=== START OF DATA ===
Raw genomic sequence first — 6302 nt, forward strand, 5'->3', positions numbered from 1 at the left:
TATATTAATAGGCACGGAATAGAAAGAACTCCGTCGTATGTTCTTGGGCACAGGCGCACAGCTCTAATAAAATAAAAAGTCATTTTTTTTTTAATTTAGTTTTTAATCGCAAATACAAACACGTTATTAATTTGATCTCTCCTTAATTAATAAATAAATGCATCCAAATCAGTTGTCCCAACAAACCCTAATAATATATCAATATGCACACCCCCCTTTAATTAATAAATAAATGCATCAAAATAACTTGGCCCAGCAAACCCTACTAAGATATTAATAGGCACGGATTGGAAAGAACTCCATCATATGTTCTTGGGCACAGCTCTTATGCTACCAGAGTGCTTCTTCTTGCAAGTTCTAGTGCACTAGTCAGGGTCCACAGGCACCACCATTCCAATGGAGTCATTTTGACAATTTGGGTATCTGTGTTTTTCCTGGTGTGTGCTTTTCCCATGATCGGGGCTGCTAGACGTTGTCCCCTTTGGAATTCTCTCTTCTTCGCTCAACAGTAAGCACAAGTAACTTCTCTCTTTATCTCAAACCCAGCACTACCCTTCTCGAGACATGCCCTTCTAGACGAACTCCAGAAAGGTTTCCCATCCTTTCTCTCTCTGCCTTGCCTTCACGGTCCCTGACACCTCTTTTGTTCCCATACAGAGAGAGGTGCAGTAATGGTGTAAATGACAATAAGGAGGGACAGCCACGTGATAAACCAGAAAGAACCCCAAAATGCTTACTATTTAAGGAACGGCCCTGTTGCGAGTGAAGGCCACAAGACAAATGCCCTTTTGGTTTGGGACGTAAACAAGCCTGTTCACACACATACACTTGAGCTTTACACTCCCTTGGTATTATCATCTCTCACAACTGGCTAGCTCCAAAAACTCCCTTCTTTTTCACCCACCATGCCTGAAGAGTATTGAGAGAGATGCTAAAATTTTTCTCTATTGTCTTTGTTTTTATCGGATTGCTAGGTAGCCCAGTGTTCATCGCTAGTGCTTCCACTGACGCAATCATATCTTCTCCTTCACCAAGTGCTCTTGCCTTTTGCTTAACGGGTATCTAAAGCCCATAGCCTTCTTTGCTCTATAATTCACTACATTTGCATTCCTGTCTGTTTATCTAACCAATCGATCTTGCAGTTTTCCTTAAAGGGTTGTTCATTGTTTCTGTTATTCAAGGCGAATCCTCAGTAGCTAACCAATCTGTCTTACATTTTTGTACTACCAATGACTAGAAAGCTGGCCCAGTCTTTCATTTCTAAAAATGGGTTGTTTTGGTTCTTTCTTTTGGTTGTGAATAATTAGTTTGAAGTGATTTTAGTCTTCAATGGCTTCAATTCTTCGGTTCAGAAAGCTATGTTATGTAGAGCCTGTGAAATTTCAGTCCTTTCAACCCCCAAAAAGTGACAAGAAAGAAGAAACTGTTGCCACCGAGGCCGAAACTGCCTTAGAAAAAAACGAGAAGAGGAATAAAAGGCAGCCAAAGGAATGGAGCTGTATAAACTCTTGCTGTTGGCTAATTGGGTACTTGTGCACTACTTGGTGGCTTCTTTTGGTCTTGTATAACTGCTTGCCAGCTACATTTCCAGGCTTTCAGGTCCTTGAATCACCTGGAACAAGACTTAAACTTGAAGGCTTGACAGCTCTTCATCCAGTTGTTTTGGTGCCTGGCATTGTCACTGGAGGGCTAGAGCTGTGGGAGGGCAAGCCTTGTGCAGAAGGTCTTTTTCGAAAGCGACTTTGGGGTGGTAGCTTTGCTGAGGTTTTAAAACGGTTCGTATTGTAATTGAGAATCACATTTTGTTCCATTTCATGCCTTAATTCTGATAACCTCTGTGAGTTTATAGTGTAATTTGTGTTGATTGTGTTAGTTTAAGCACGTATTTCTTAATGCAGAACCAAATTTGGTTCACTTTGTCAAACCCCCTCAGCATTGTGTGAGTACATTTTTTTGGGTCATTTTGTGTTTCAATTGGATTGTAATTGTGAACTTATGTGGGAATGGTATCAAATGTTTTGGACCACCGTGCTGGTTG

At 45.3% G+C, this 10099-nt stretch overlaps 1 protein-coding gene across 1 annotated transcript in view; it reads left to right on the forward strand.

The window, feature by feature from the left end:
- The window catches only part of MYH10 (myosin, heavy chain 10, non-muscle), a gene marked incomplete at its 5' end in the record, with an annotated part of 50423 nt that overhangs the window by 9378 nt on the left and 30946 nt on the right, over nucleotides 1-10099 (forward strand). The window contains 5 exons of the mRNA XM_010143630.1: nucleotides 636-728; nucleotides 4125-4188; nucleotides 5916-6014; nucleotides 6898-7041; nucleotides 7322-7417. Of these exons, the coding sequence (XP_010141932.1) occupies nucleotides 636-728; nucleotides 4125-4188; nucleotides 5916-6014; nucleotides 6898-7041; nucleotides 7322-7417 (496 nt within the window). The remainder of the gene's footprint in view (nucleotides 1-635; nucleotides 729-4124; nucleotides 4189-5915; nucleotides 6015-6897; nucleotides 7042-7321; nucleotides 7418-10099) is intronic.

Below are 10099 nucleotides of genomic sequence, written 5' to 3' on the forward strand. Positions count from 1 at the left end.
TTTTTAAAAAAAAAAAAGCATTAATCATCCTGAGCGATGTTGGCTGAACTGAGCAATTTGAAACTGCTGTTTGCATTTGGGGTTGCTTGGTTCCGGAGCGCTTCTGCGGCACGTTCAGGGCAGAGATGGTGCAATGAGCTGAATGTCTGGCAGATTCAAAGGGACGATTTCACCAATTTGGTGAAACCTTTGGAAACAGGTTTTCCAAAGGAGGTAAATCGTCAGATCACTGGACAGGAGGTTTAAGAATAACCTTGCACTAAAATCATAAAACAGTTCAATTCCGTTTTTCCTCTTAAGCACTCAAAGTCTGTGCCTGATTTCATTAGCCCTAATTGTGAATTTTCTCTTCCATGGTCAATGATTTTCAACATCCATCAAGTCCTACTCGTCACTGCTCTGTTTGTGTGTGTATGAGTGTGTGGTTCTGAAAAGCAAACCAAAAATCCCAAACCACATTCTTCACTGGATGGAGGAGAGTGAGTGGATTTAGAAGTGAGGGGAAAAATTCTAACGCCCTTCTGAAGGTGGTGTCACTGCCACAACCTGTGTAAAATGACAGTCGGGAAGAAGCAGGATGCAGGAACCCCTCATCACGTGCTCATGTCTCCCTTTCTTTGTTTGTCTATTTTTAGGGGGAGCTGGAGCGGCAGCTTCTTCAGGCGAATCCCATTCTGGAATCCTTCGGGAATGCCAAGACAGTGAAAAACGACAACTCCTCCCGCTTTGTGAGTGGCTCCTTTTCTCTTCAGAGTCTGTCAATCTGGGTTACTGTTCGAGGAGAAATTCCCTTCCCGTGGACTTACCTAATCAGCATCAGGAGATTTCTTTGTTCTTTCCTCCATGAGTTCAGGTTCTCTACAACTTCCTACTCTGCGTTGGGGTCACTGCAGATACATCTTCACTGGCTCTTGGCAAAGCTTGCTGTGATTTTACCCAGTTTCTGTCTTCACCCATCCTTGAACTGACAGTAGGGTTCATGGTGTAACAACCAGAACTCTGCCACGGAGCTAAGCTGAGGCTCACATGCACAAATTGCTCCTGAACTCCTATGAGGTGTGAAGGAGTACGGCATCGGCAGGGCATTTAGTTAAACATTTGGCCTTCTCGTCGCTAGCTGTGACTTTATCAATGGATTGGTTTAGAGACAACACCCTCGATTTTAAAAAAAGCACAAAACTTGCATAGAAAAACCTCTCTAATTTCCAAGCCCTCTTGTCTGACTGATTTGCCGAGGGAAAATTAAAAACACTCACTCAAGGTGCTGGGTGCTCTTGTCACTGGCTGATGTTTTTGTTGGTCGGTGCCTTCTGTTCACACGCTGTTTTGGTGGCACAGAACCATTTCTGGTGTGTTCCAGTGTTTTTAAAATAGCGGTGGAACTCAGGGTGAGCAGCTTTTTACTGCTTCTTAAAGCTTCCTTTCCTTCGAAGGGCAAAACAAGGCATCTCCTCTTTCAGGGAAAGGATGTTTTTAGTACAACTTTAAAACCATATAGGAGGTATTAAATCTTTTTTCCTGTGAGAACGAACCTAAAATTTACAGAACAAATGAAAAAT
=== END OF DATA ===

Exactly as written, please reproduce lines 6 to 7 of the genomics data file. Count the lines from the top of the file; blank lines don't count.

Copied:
Below are 10099 nucleotides of genomic sequence, written 5' to 3' on the forward strand. Positions count from 1 at the left end.
TTTTTAAAAAAAAAAAAGCATTAATCATCCTGAGCGATGTTGGCTGAACTGAGCAATTTGAAACTGCTGTTTGCATTTGGGGTTGCTTGGTTCCGGAGCGCTTCTGCGGCACGTTCAGGGCAGAGATGGTGCAATGAGCTGAATGTCTGGCAGATTCAAAGGGACGATTTCACCAATTTGGTGAAACCTTTGGAAACAGGTTTTCCAAAGGAGGTAAATCGTCAGATCACTGGACAGGAGGTTTAAGAATAACCTTGCACTAAAATCATAAAACAGTTCAATTCCGTTTTTCCTCTTAAGCACTCAAAGTCTGTGCCTGATTTCATTAGCCCTAATTGTGAATTTTCTCTTCCATGGTCAATGATTTTCAACATCCATCAAGTCCTACTCGTCACTGCTCTGTTTGTGTGTGTATGAGTGTGTGGTTCTGAAAAGCAAACCAAAAATCCCAAACCACATTCTTCACTGGATGGAGGAGAGTGAGTGGATTTAGAAGTGAGGGGAAAAATTCTAACGCCCTTCTGAAGGTGGTGTCACTGCCACAACCTGTGTAAAATGACAGTCGGGAAGAAGCAGGATGCAGGAACCCCTCATCACGTGCTCATGTCTCCCTTTCTTTGTTTGTCTATTTTTAGGGGGAGCTGGAGCGGCAGCTTCTTCAGGCGAATCCCATTCTGGAATCCTTCGGGAATGCCAAGACAGTGAAAAACGACAACTCCTCCCGCTTTGTGAGTGGCTCCTTTTCTCTTCAGAGTCTGTCAATCTGGGTTACTGTTCGAGGAGAAATTCCCTTCCCGTGGACTTACCTAATCAGCATCAGGAGATTTCTTTGTTCTTTCCTCCATGAGTTCAGGTTCTCTACAACTTCCTACTCTGCGTTGGGGTCACTGCAGATACATCTTCACTGGCTCTTGGCAAAGCTTGCTGTGATTTTACCCAGTTTCTGTCTTCACCCATCCTTGAACTGACAGTAGGGTTCATGGTGTAACAACCAGAACTCTGCCACGGAGCTAAGCTGAGGCTCACATGCACAAATTGCTCCTGAACTCCTATGAGGTGTGAAGGAGTACGGCATCGGCAGGGCATTTAGTTAAACATTTGGCCTTCTCGTCGCTAGCTGTGACTTTATCAATGGATTGGTTTAGAGACAACACCCTCGATTTTAAAAAAAGCACAAAACTTGCATAGAAAAACCTCTCTAATTTCCAAGCCCTCTTGTCTGACTGATTTGCCGAGGGAAAATTAAAAACACTCACTCAAGGTGCTGGGTGCTCTTGTCACTGGCTGATGTTTTTGTTGGTCGGTGCCTTCTGTTCACACGCTGTTTTGGTGGCACAGAACCATTTCTGGTGTGTTCCAGTGTTTTTAAAATAGCGGTGGAACTCAGGGTGAGCAGCTTTTTACTGCTTCTTAAAGCTTCCTTTCCTTCGAAGGGCAAAACAAGGCATCTCCTCTTTCAGGGAAAGGATGTTTTTAGTACAACTTTAAAACCATATAGGAGGTATTAAATCTTTTTTCCTGTGAGAACGAACCTAAAATTTACAGAACAAATGAAAAAT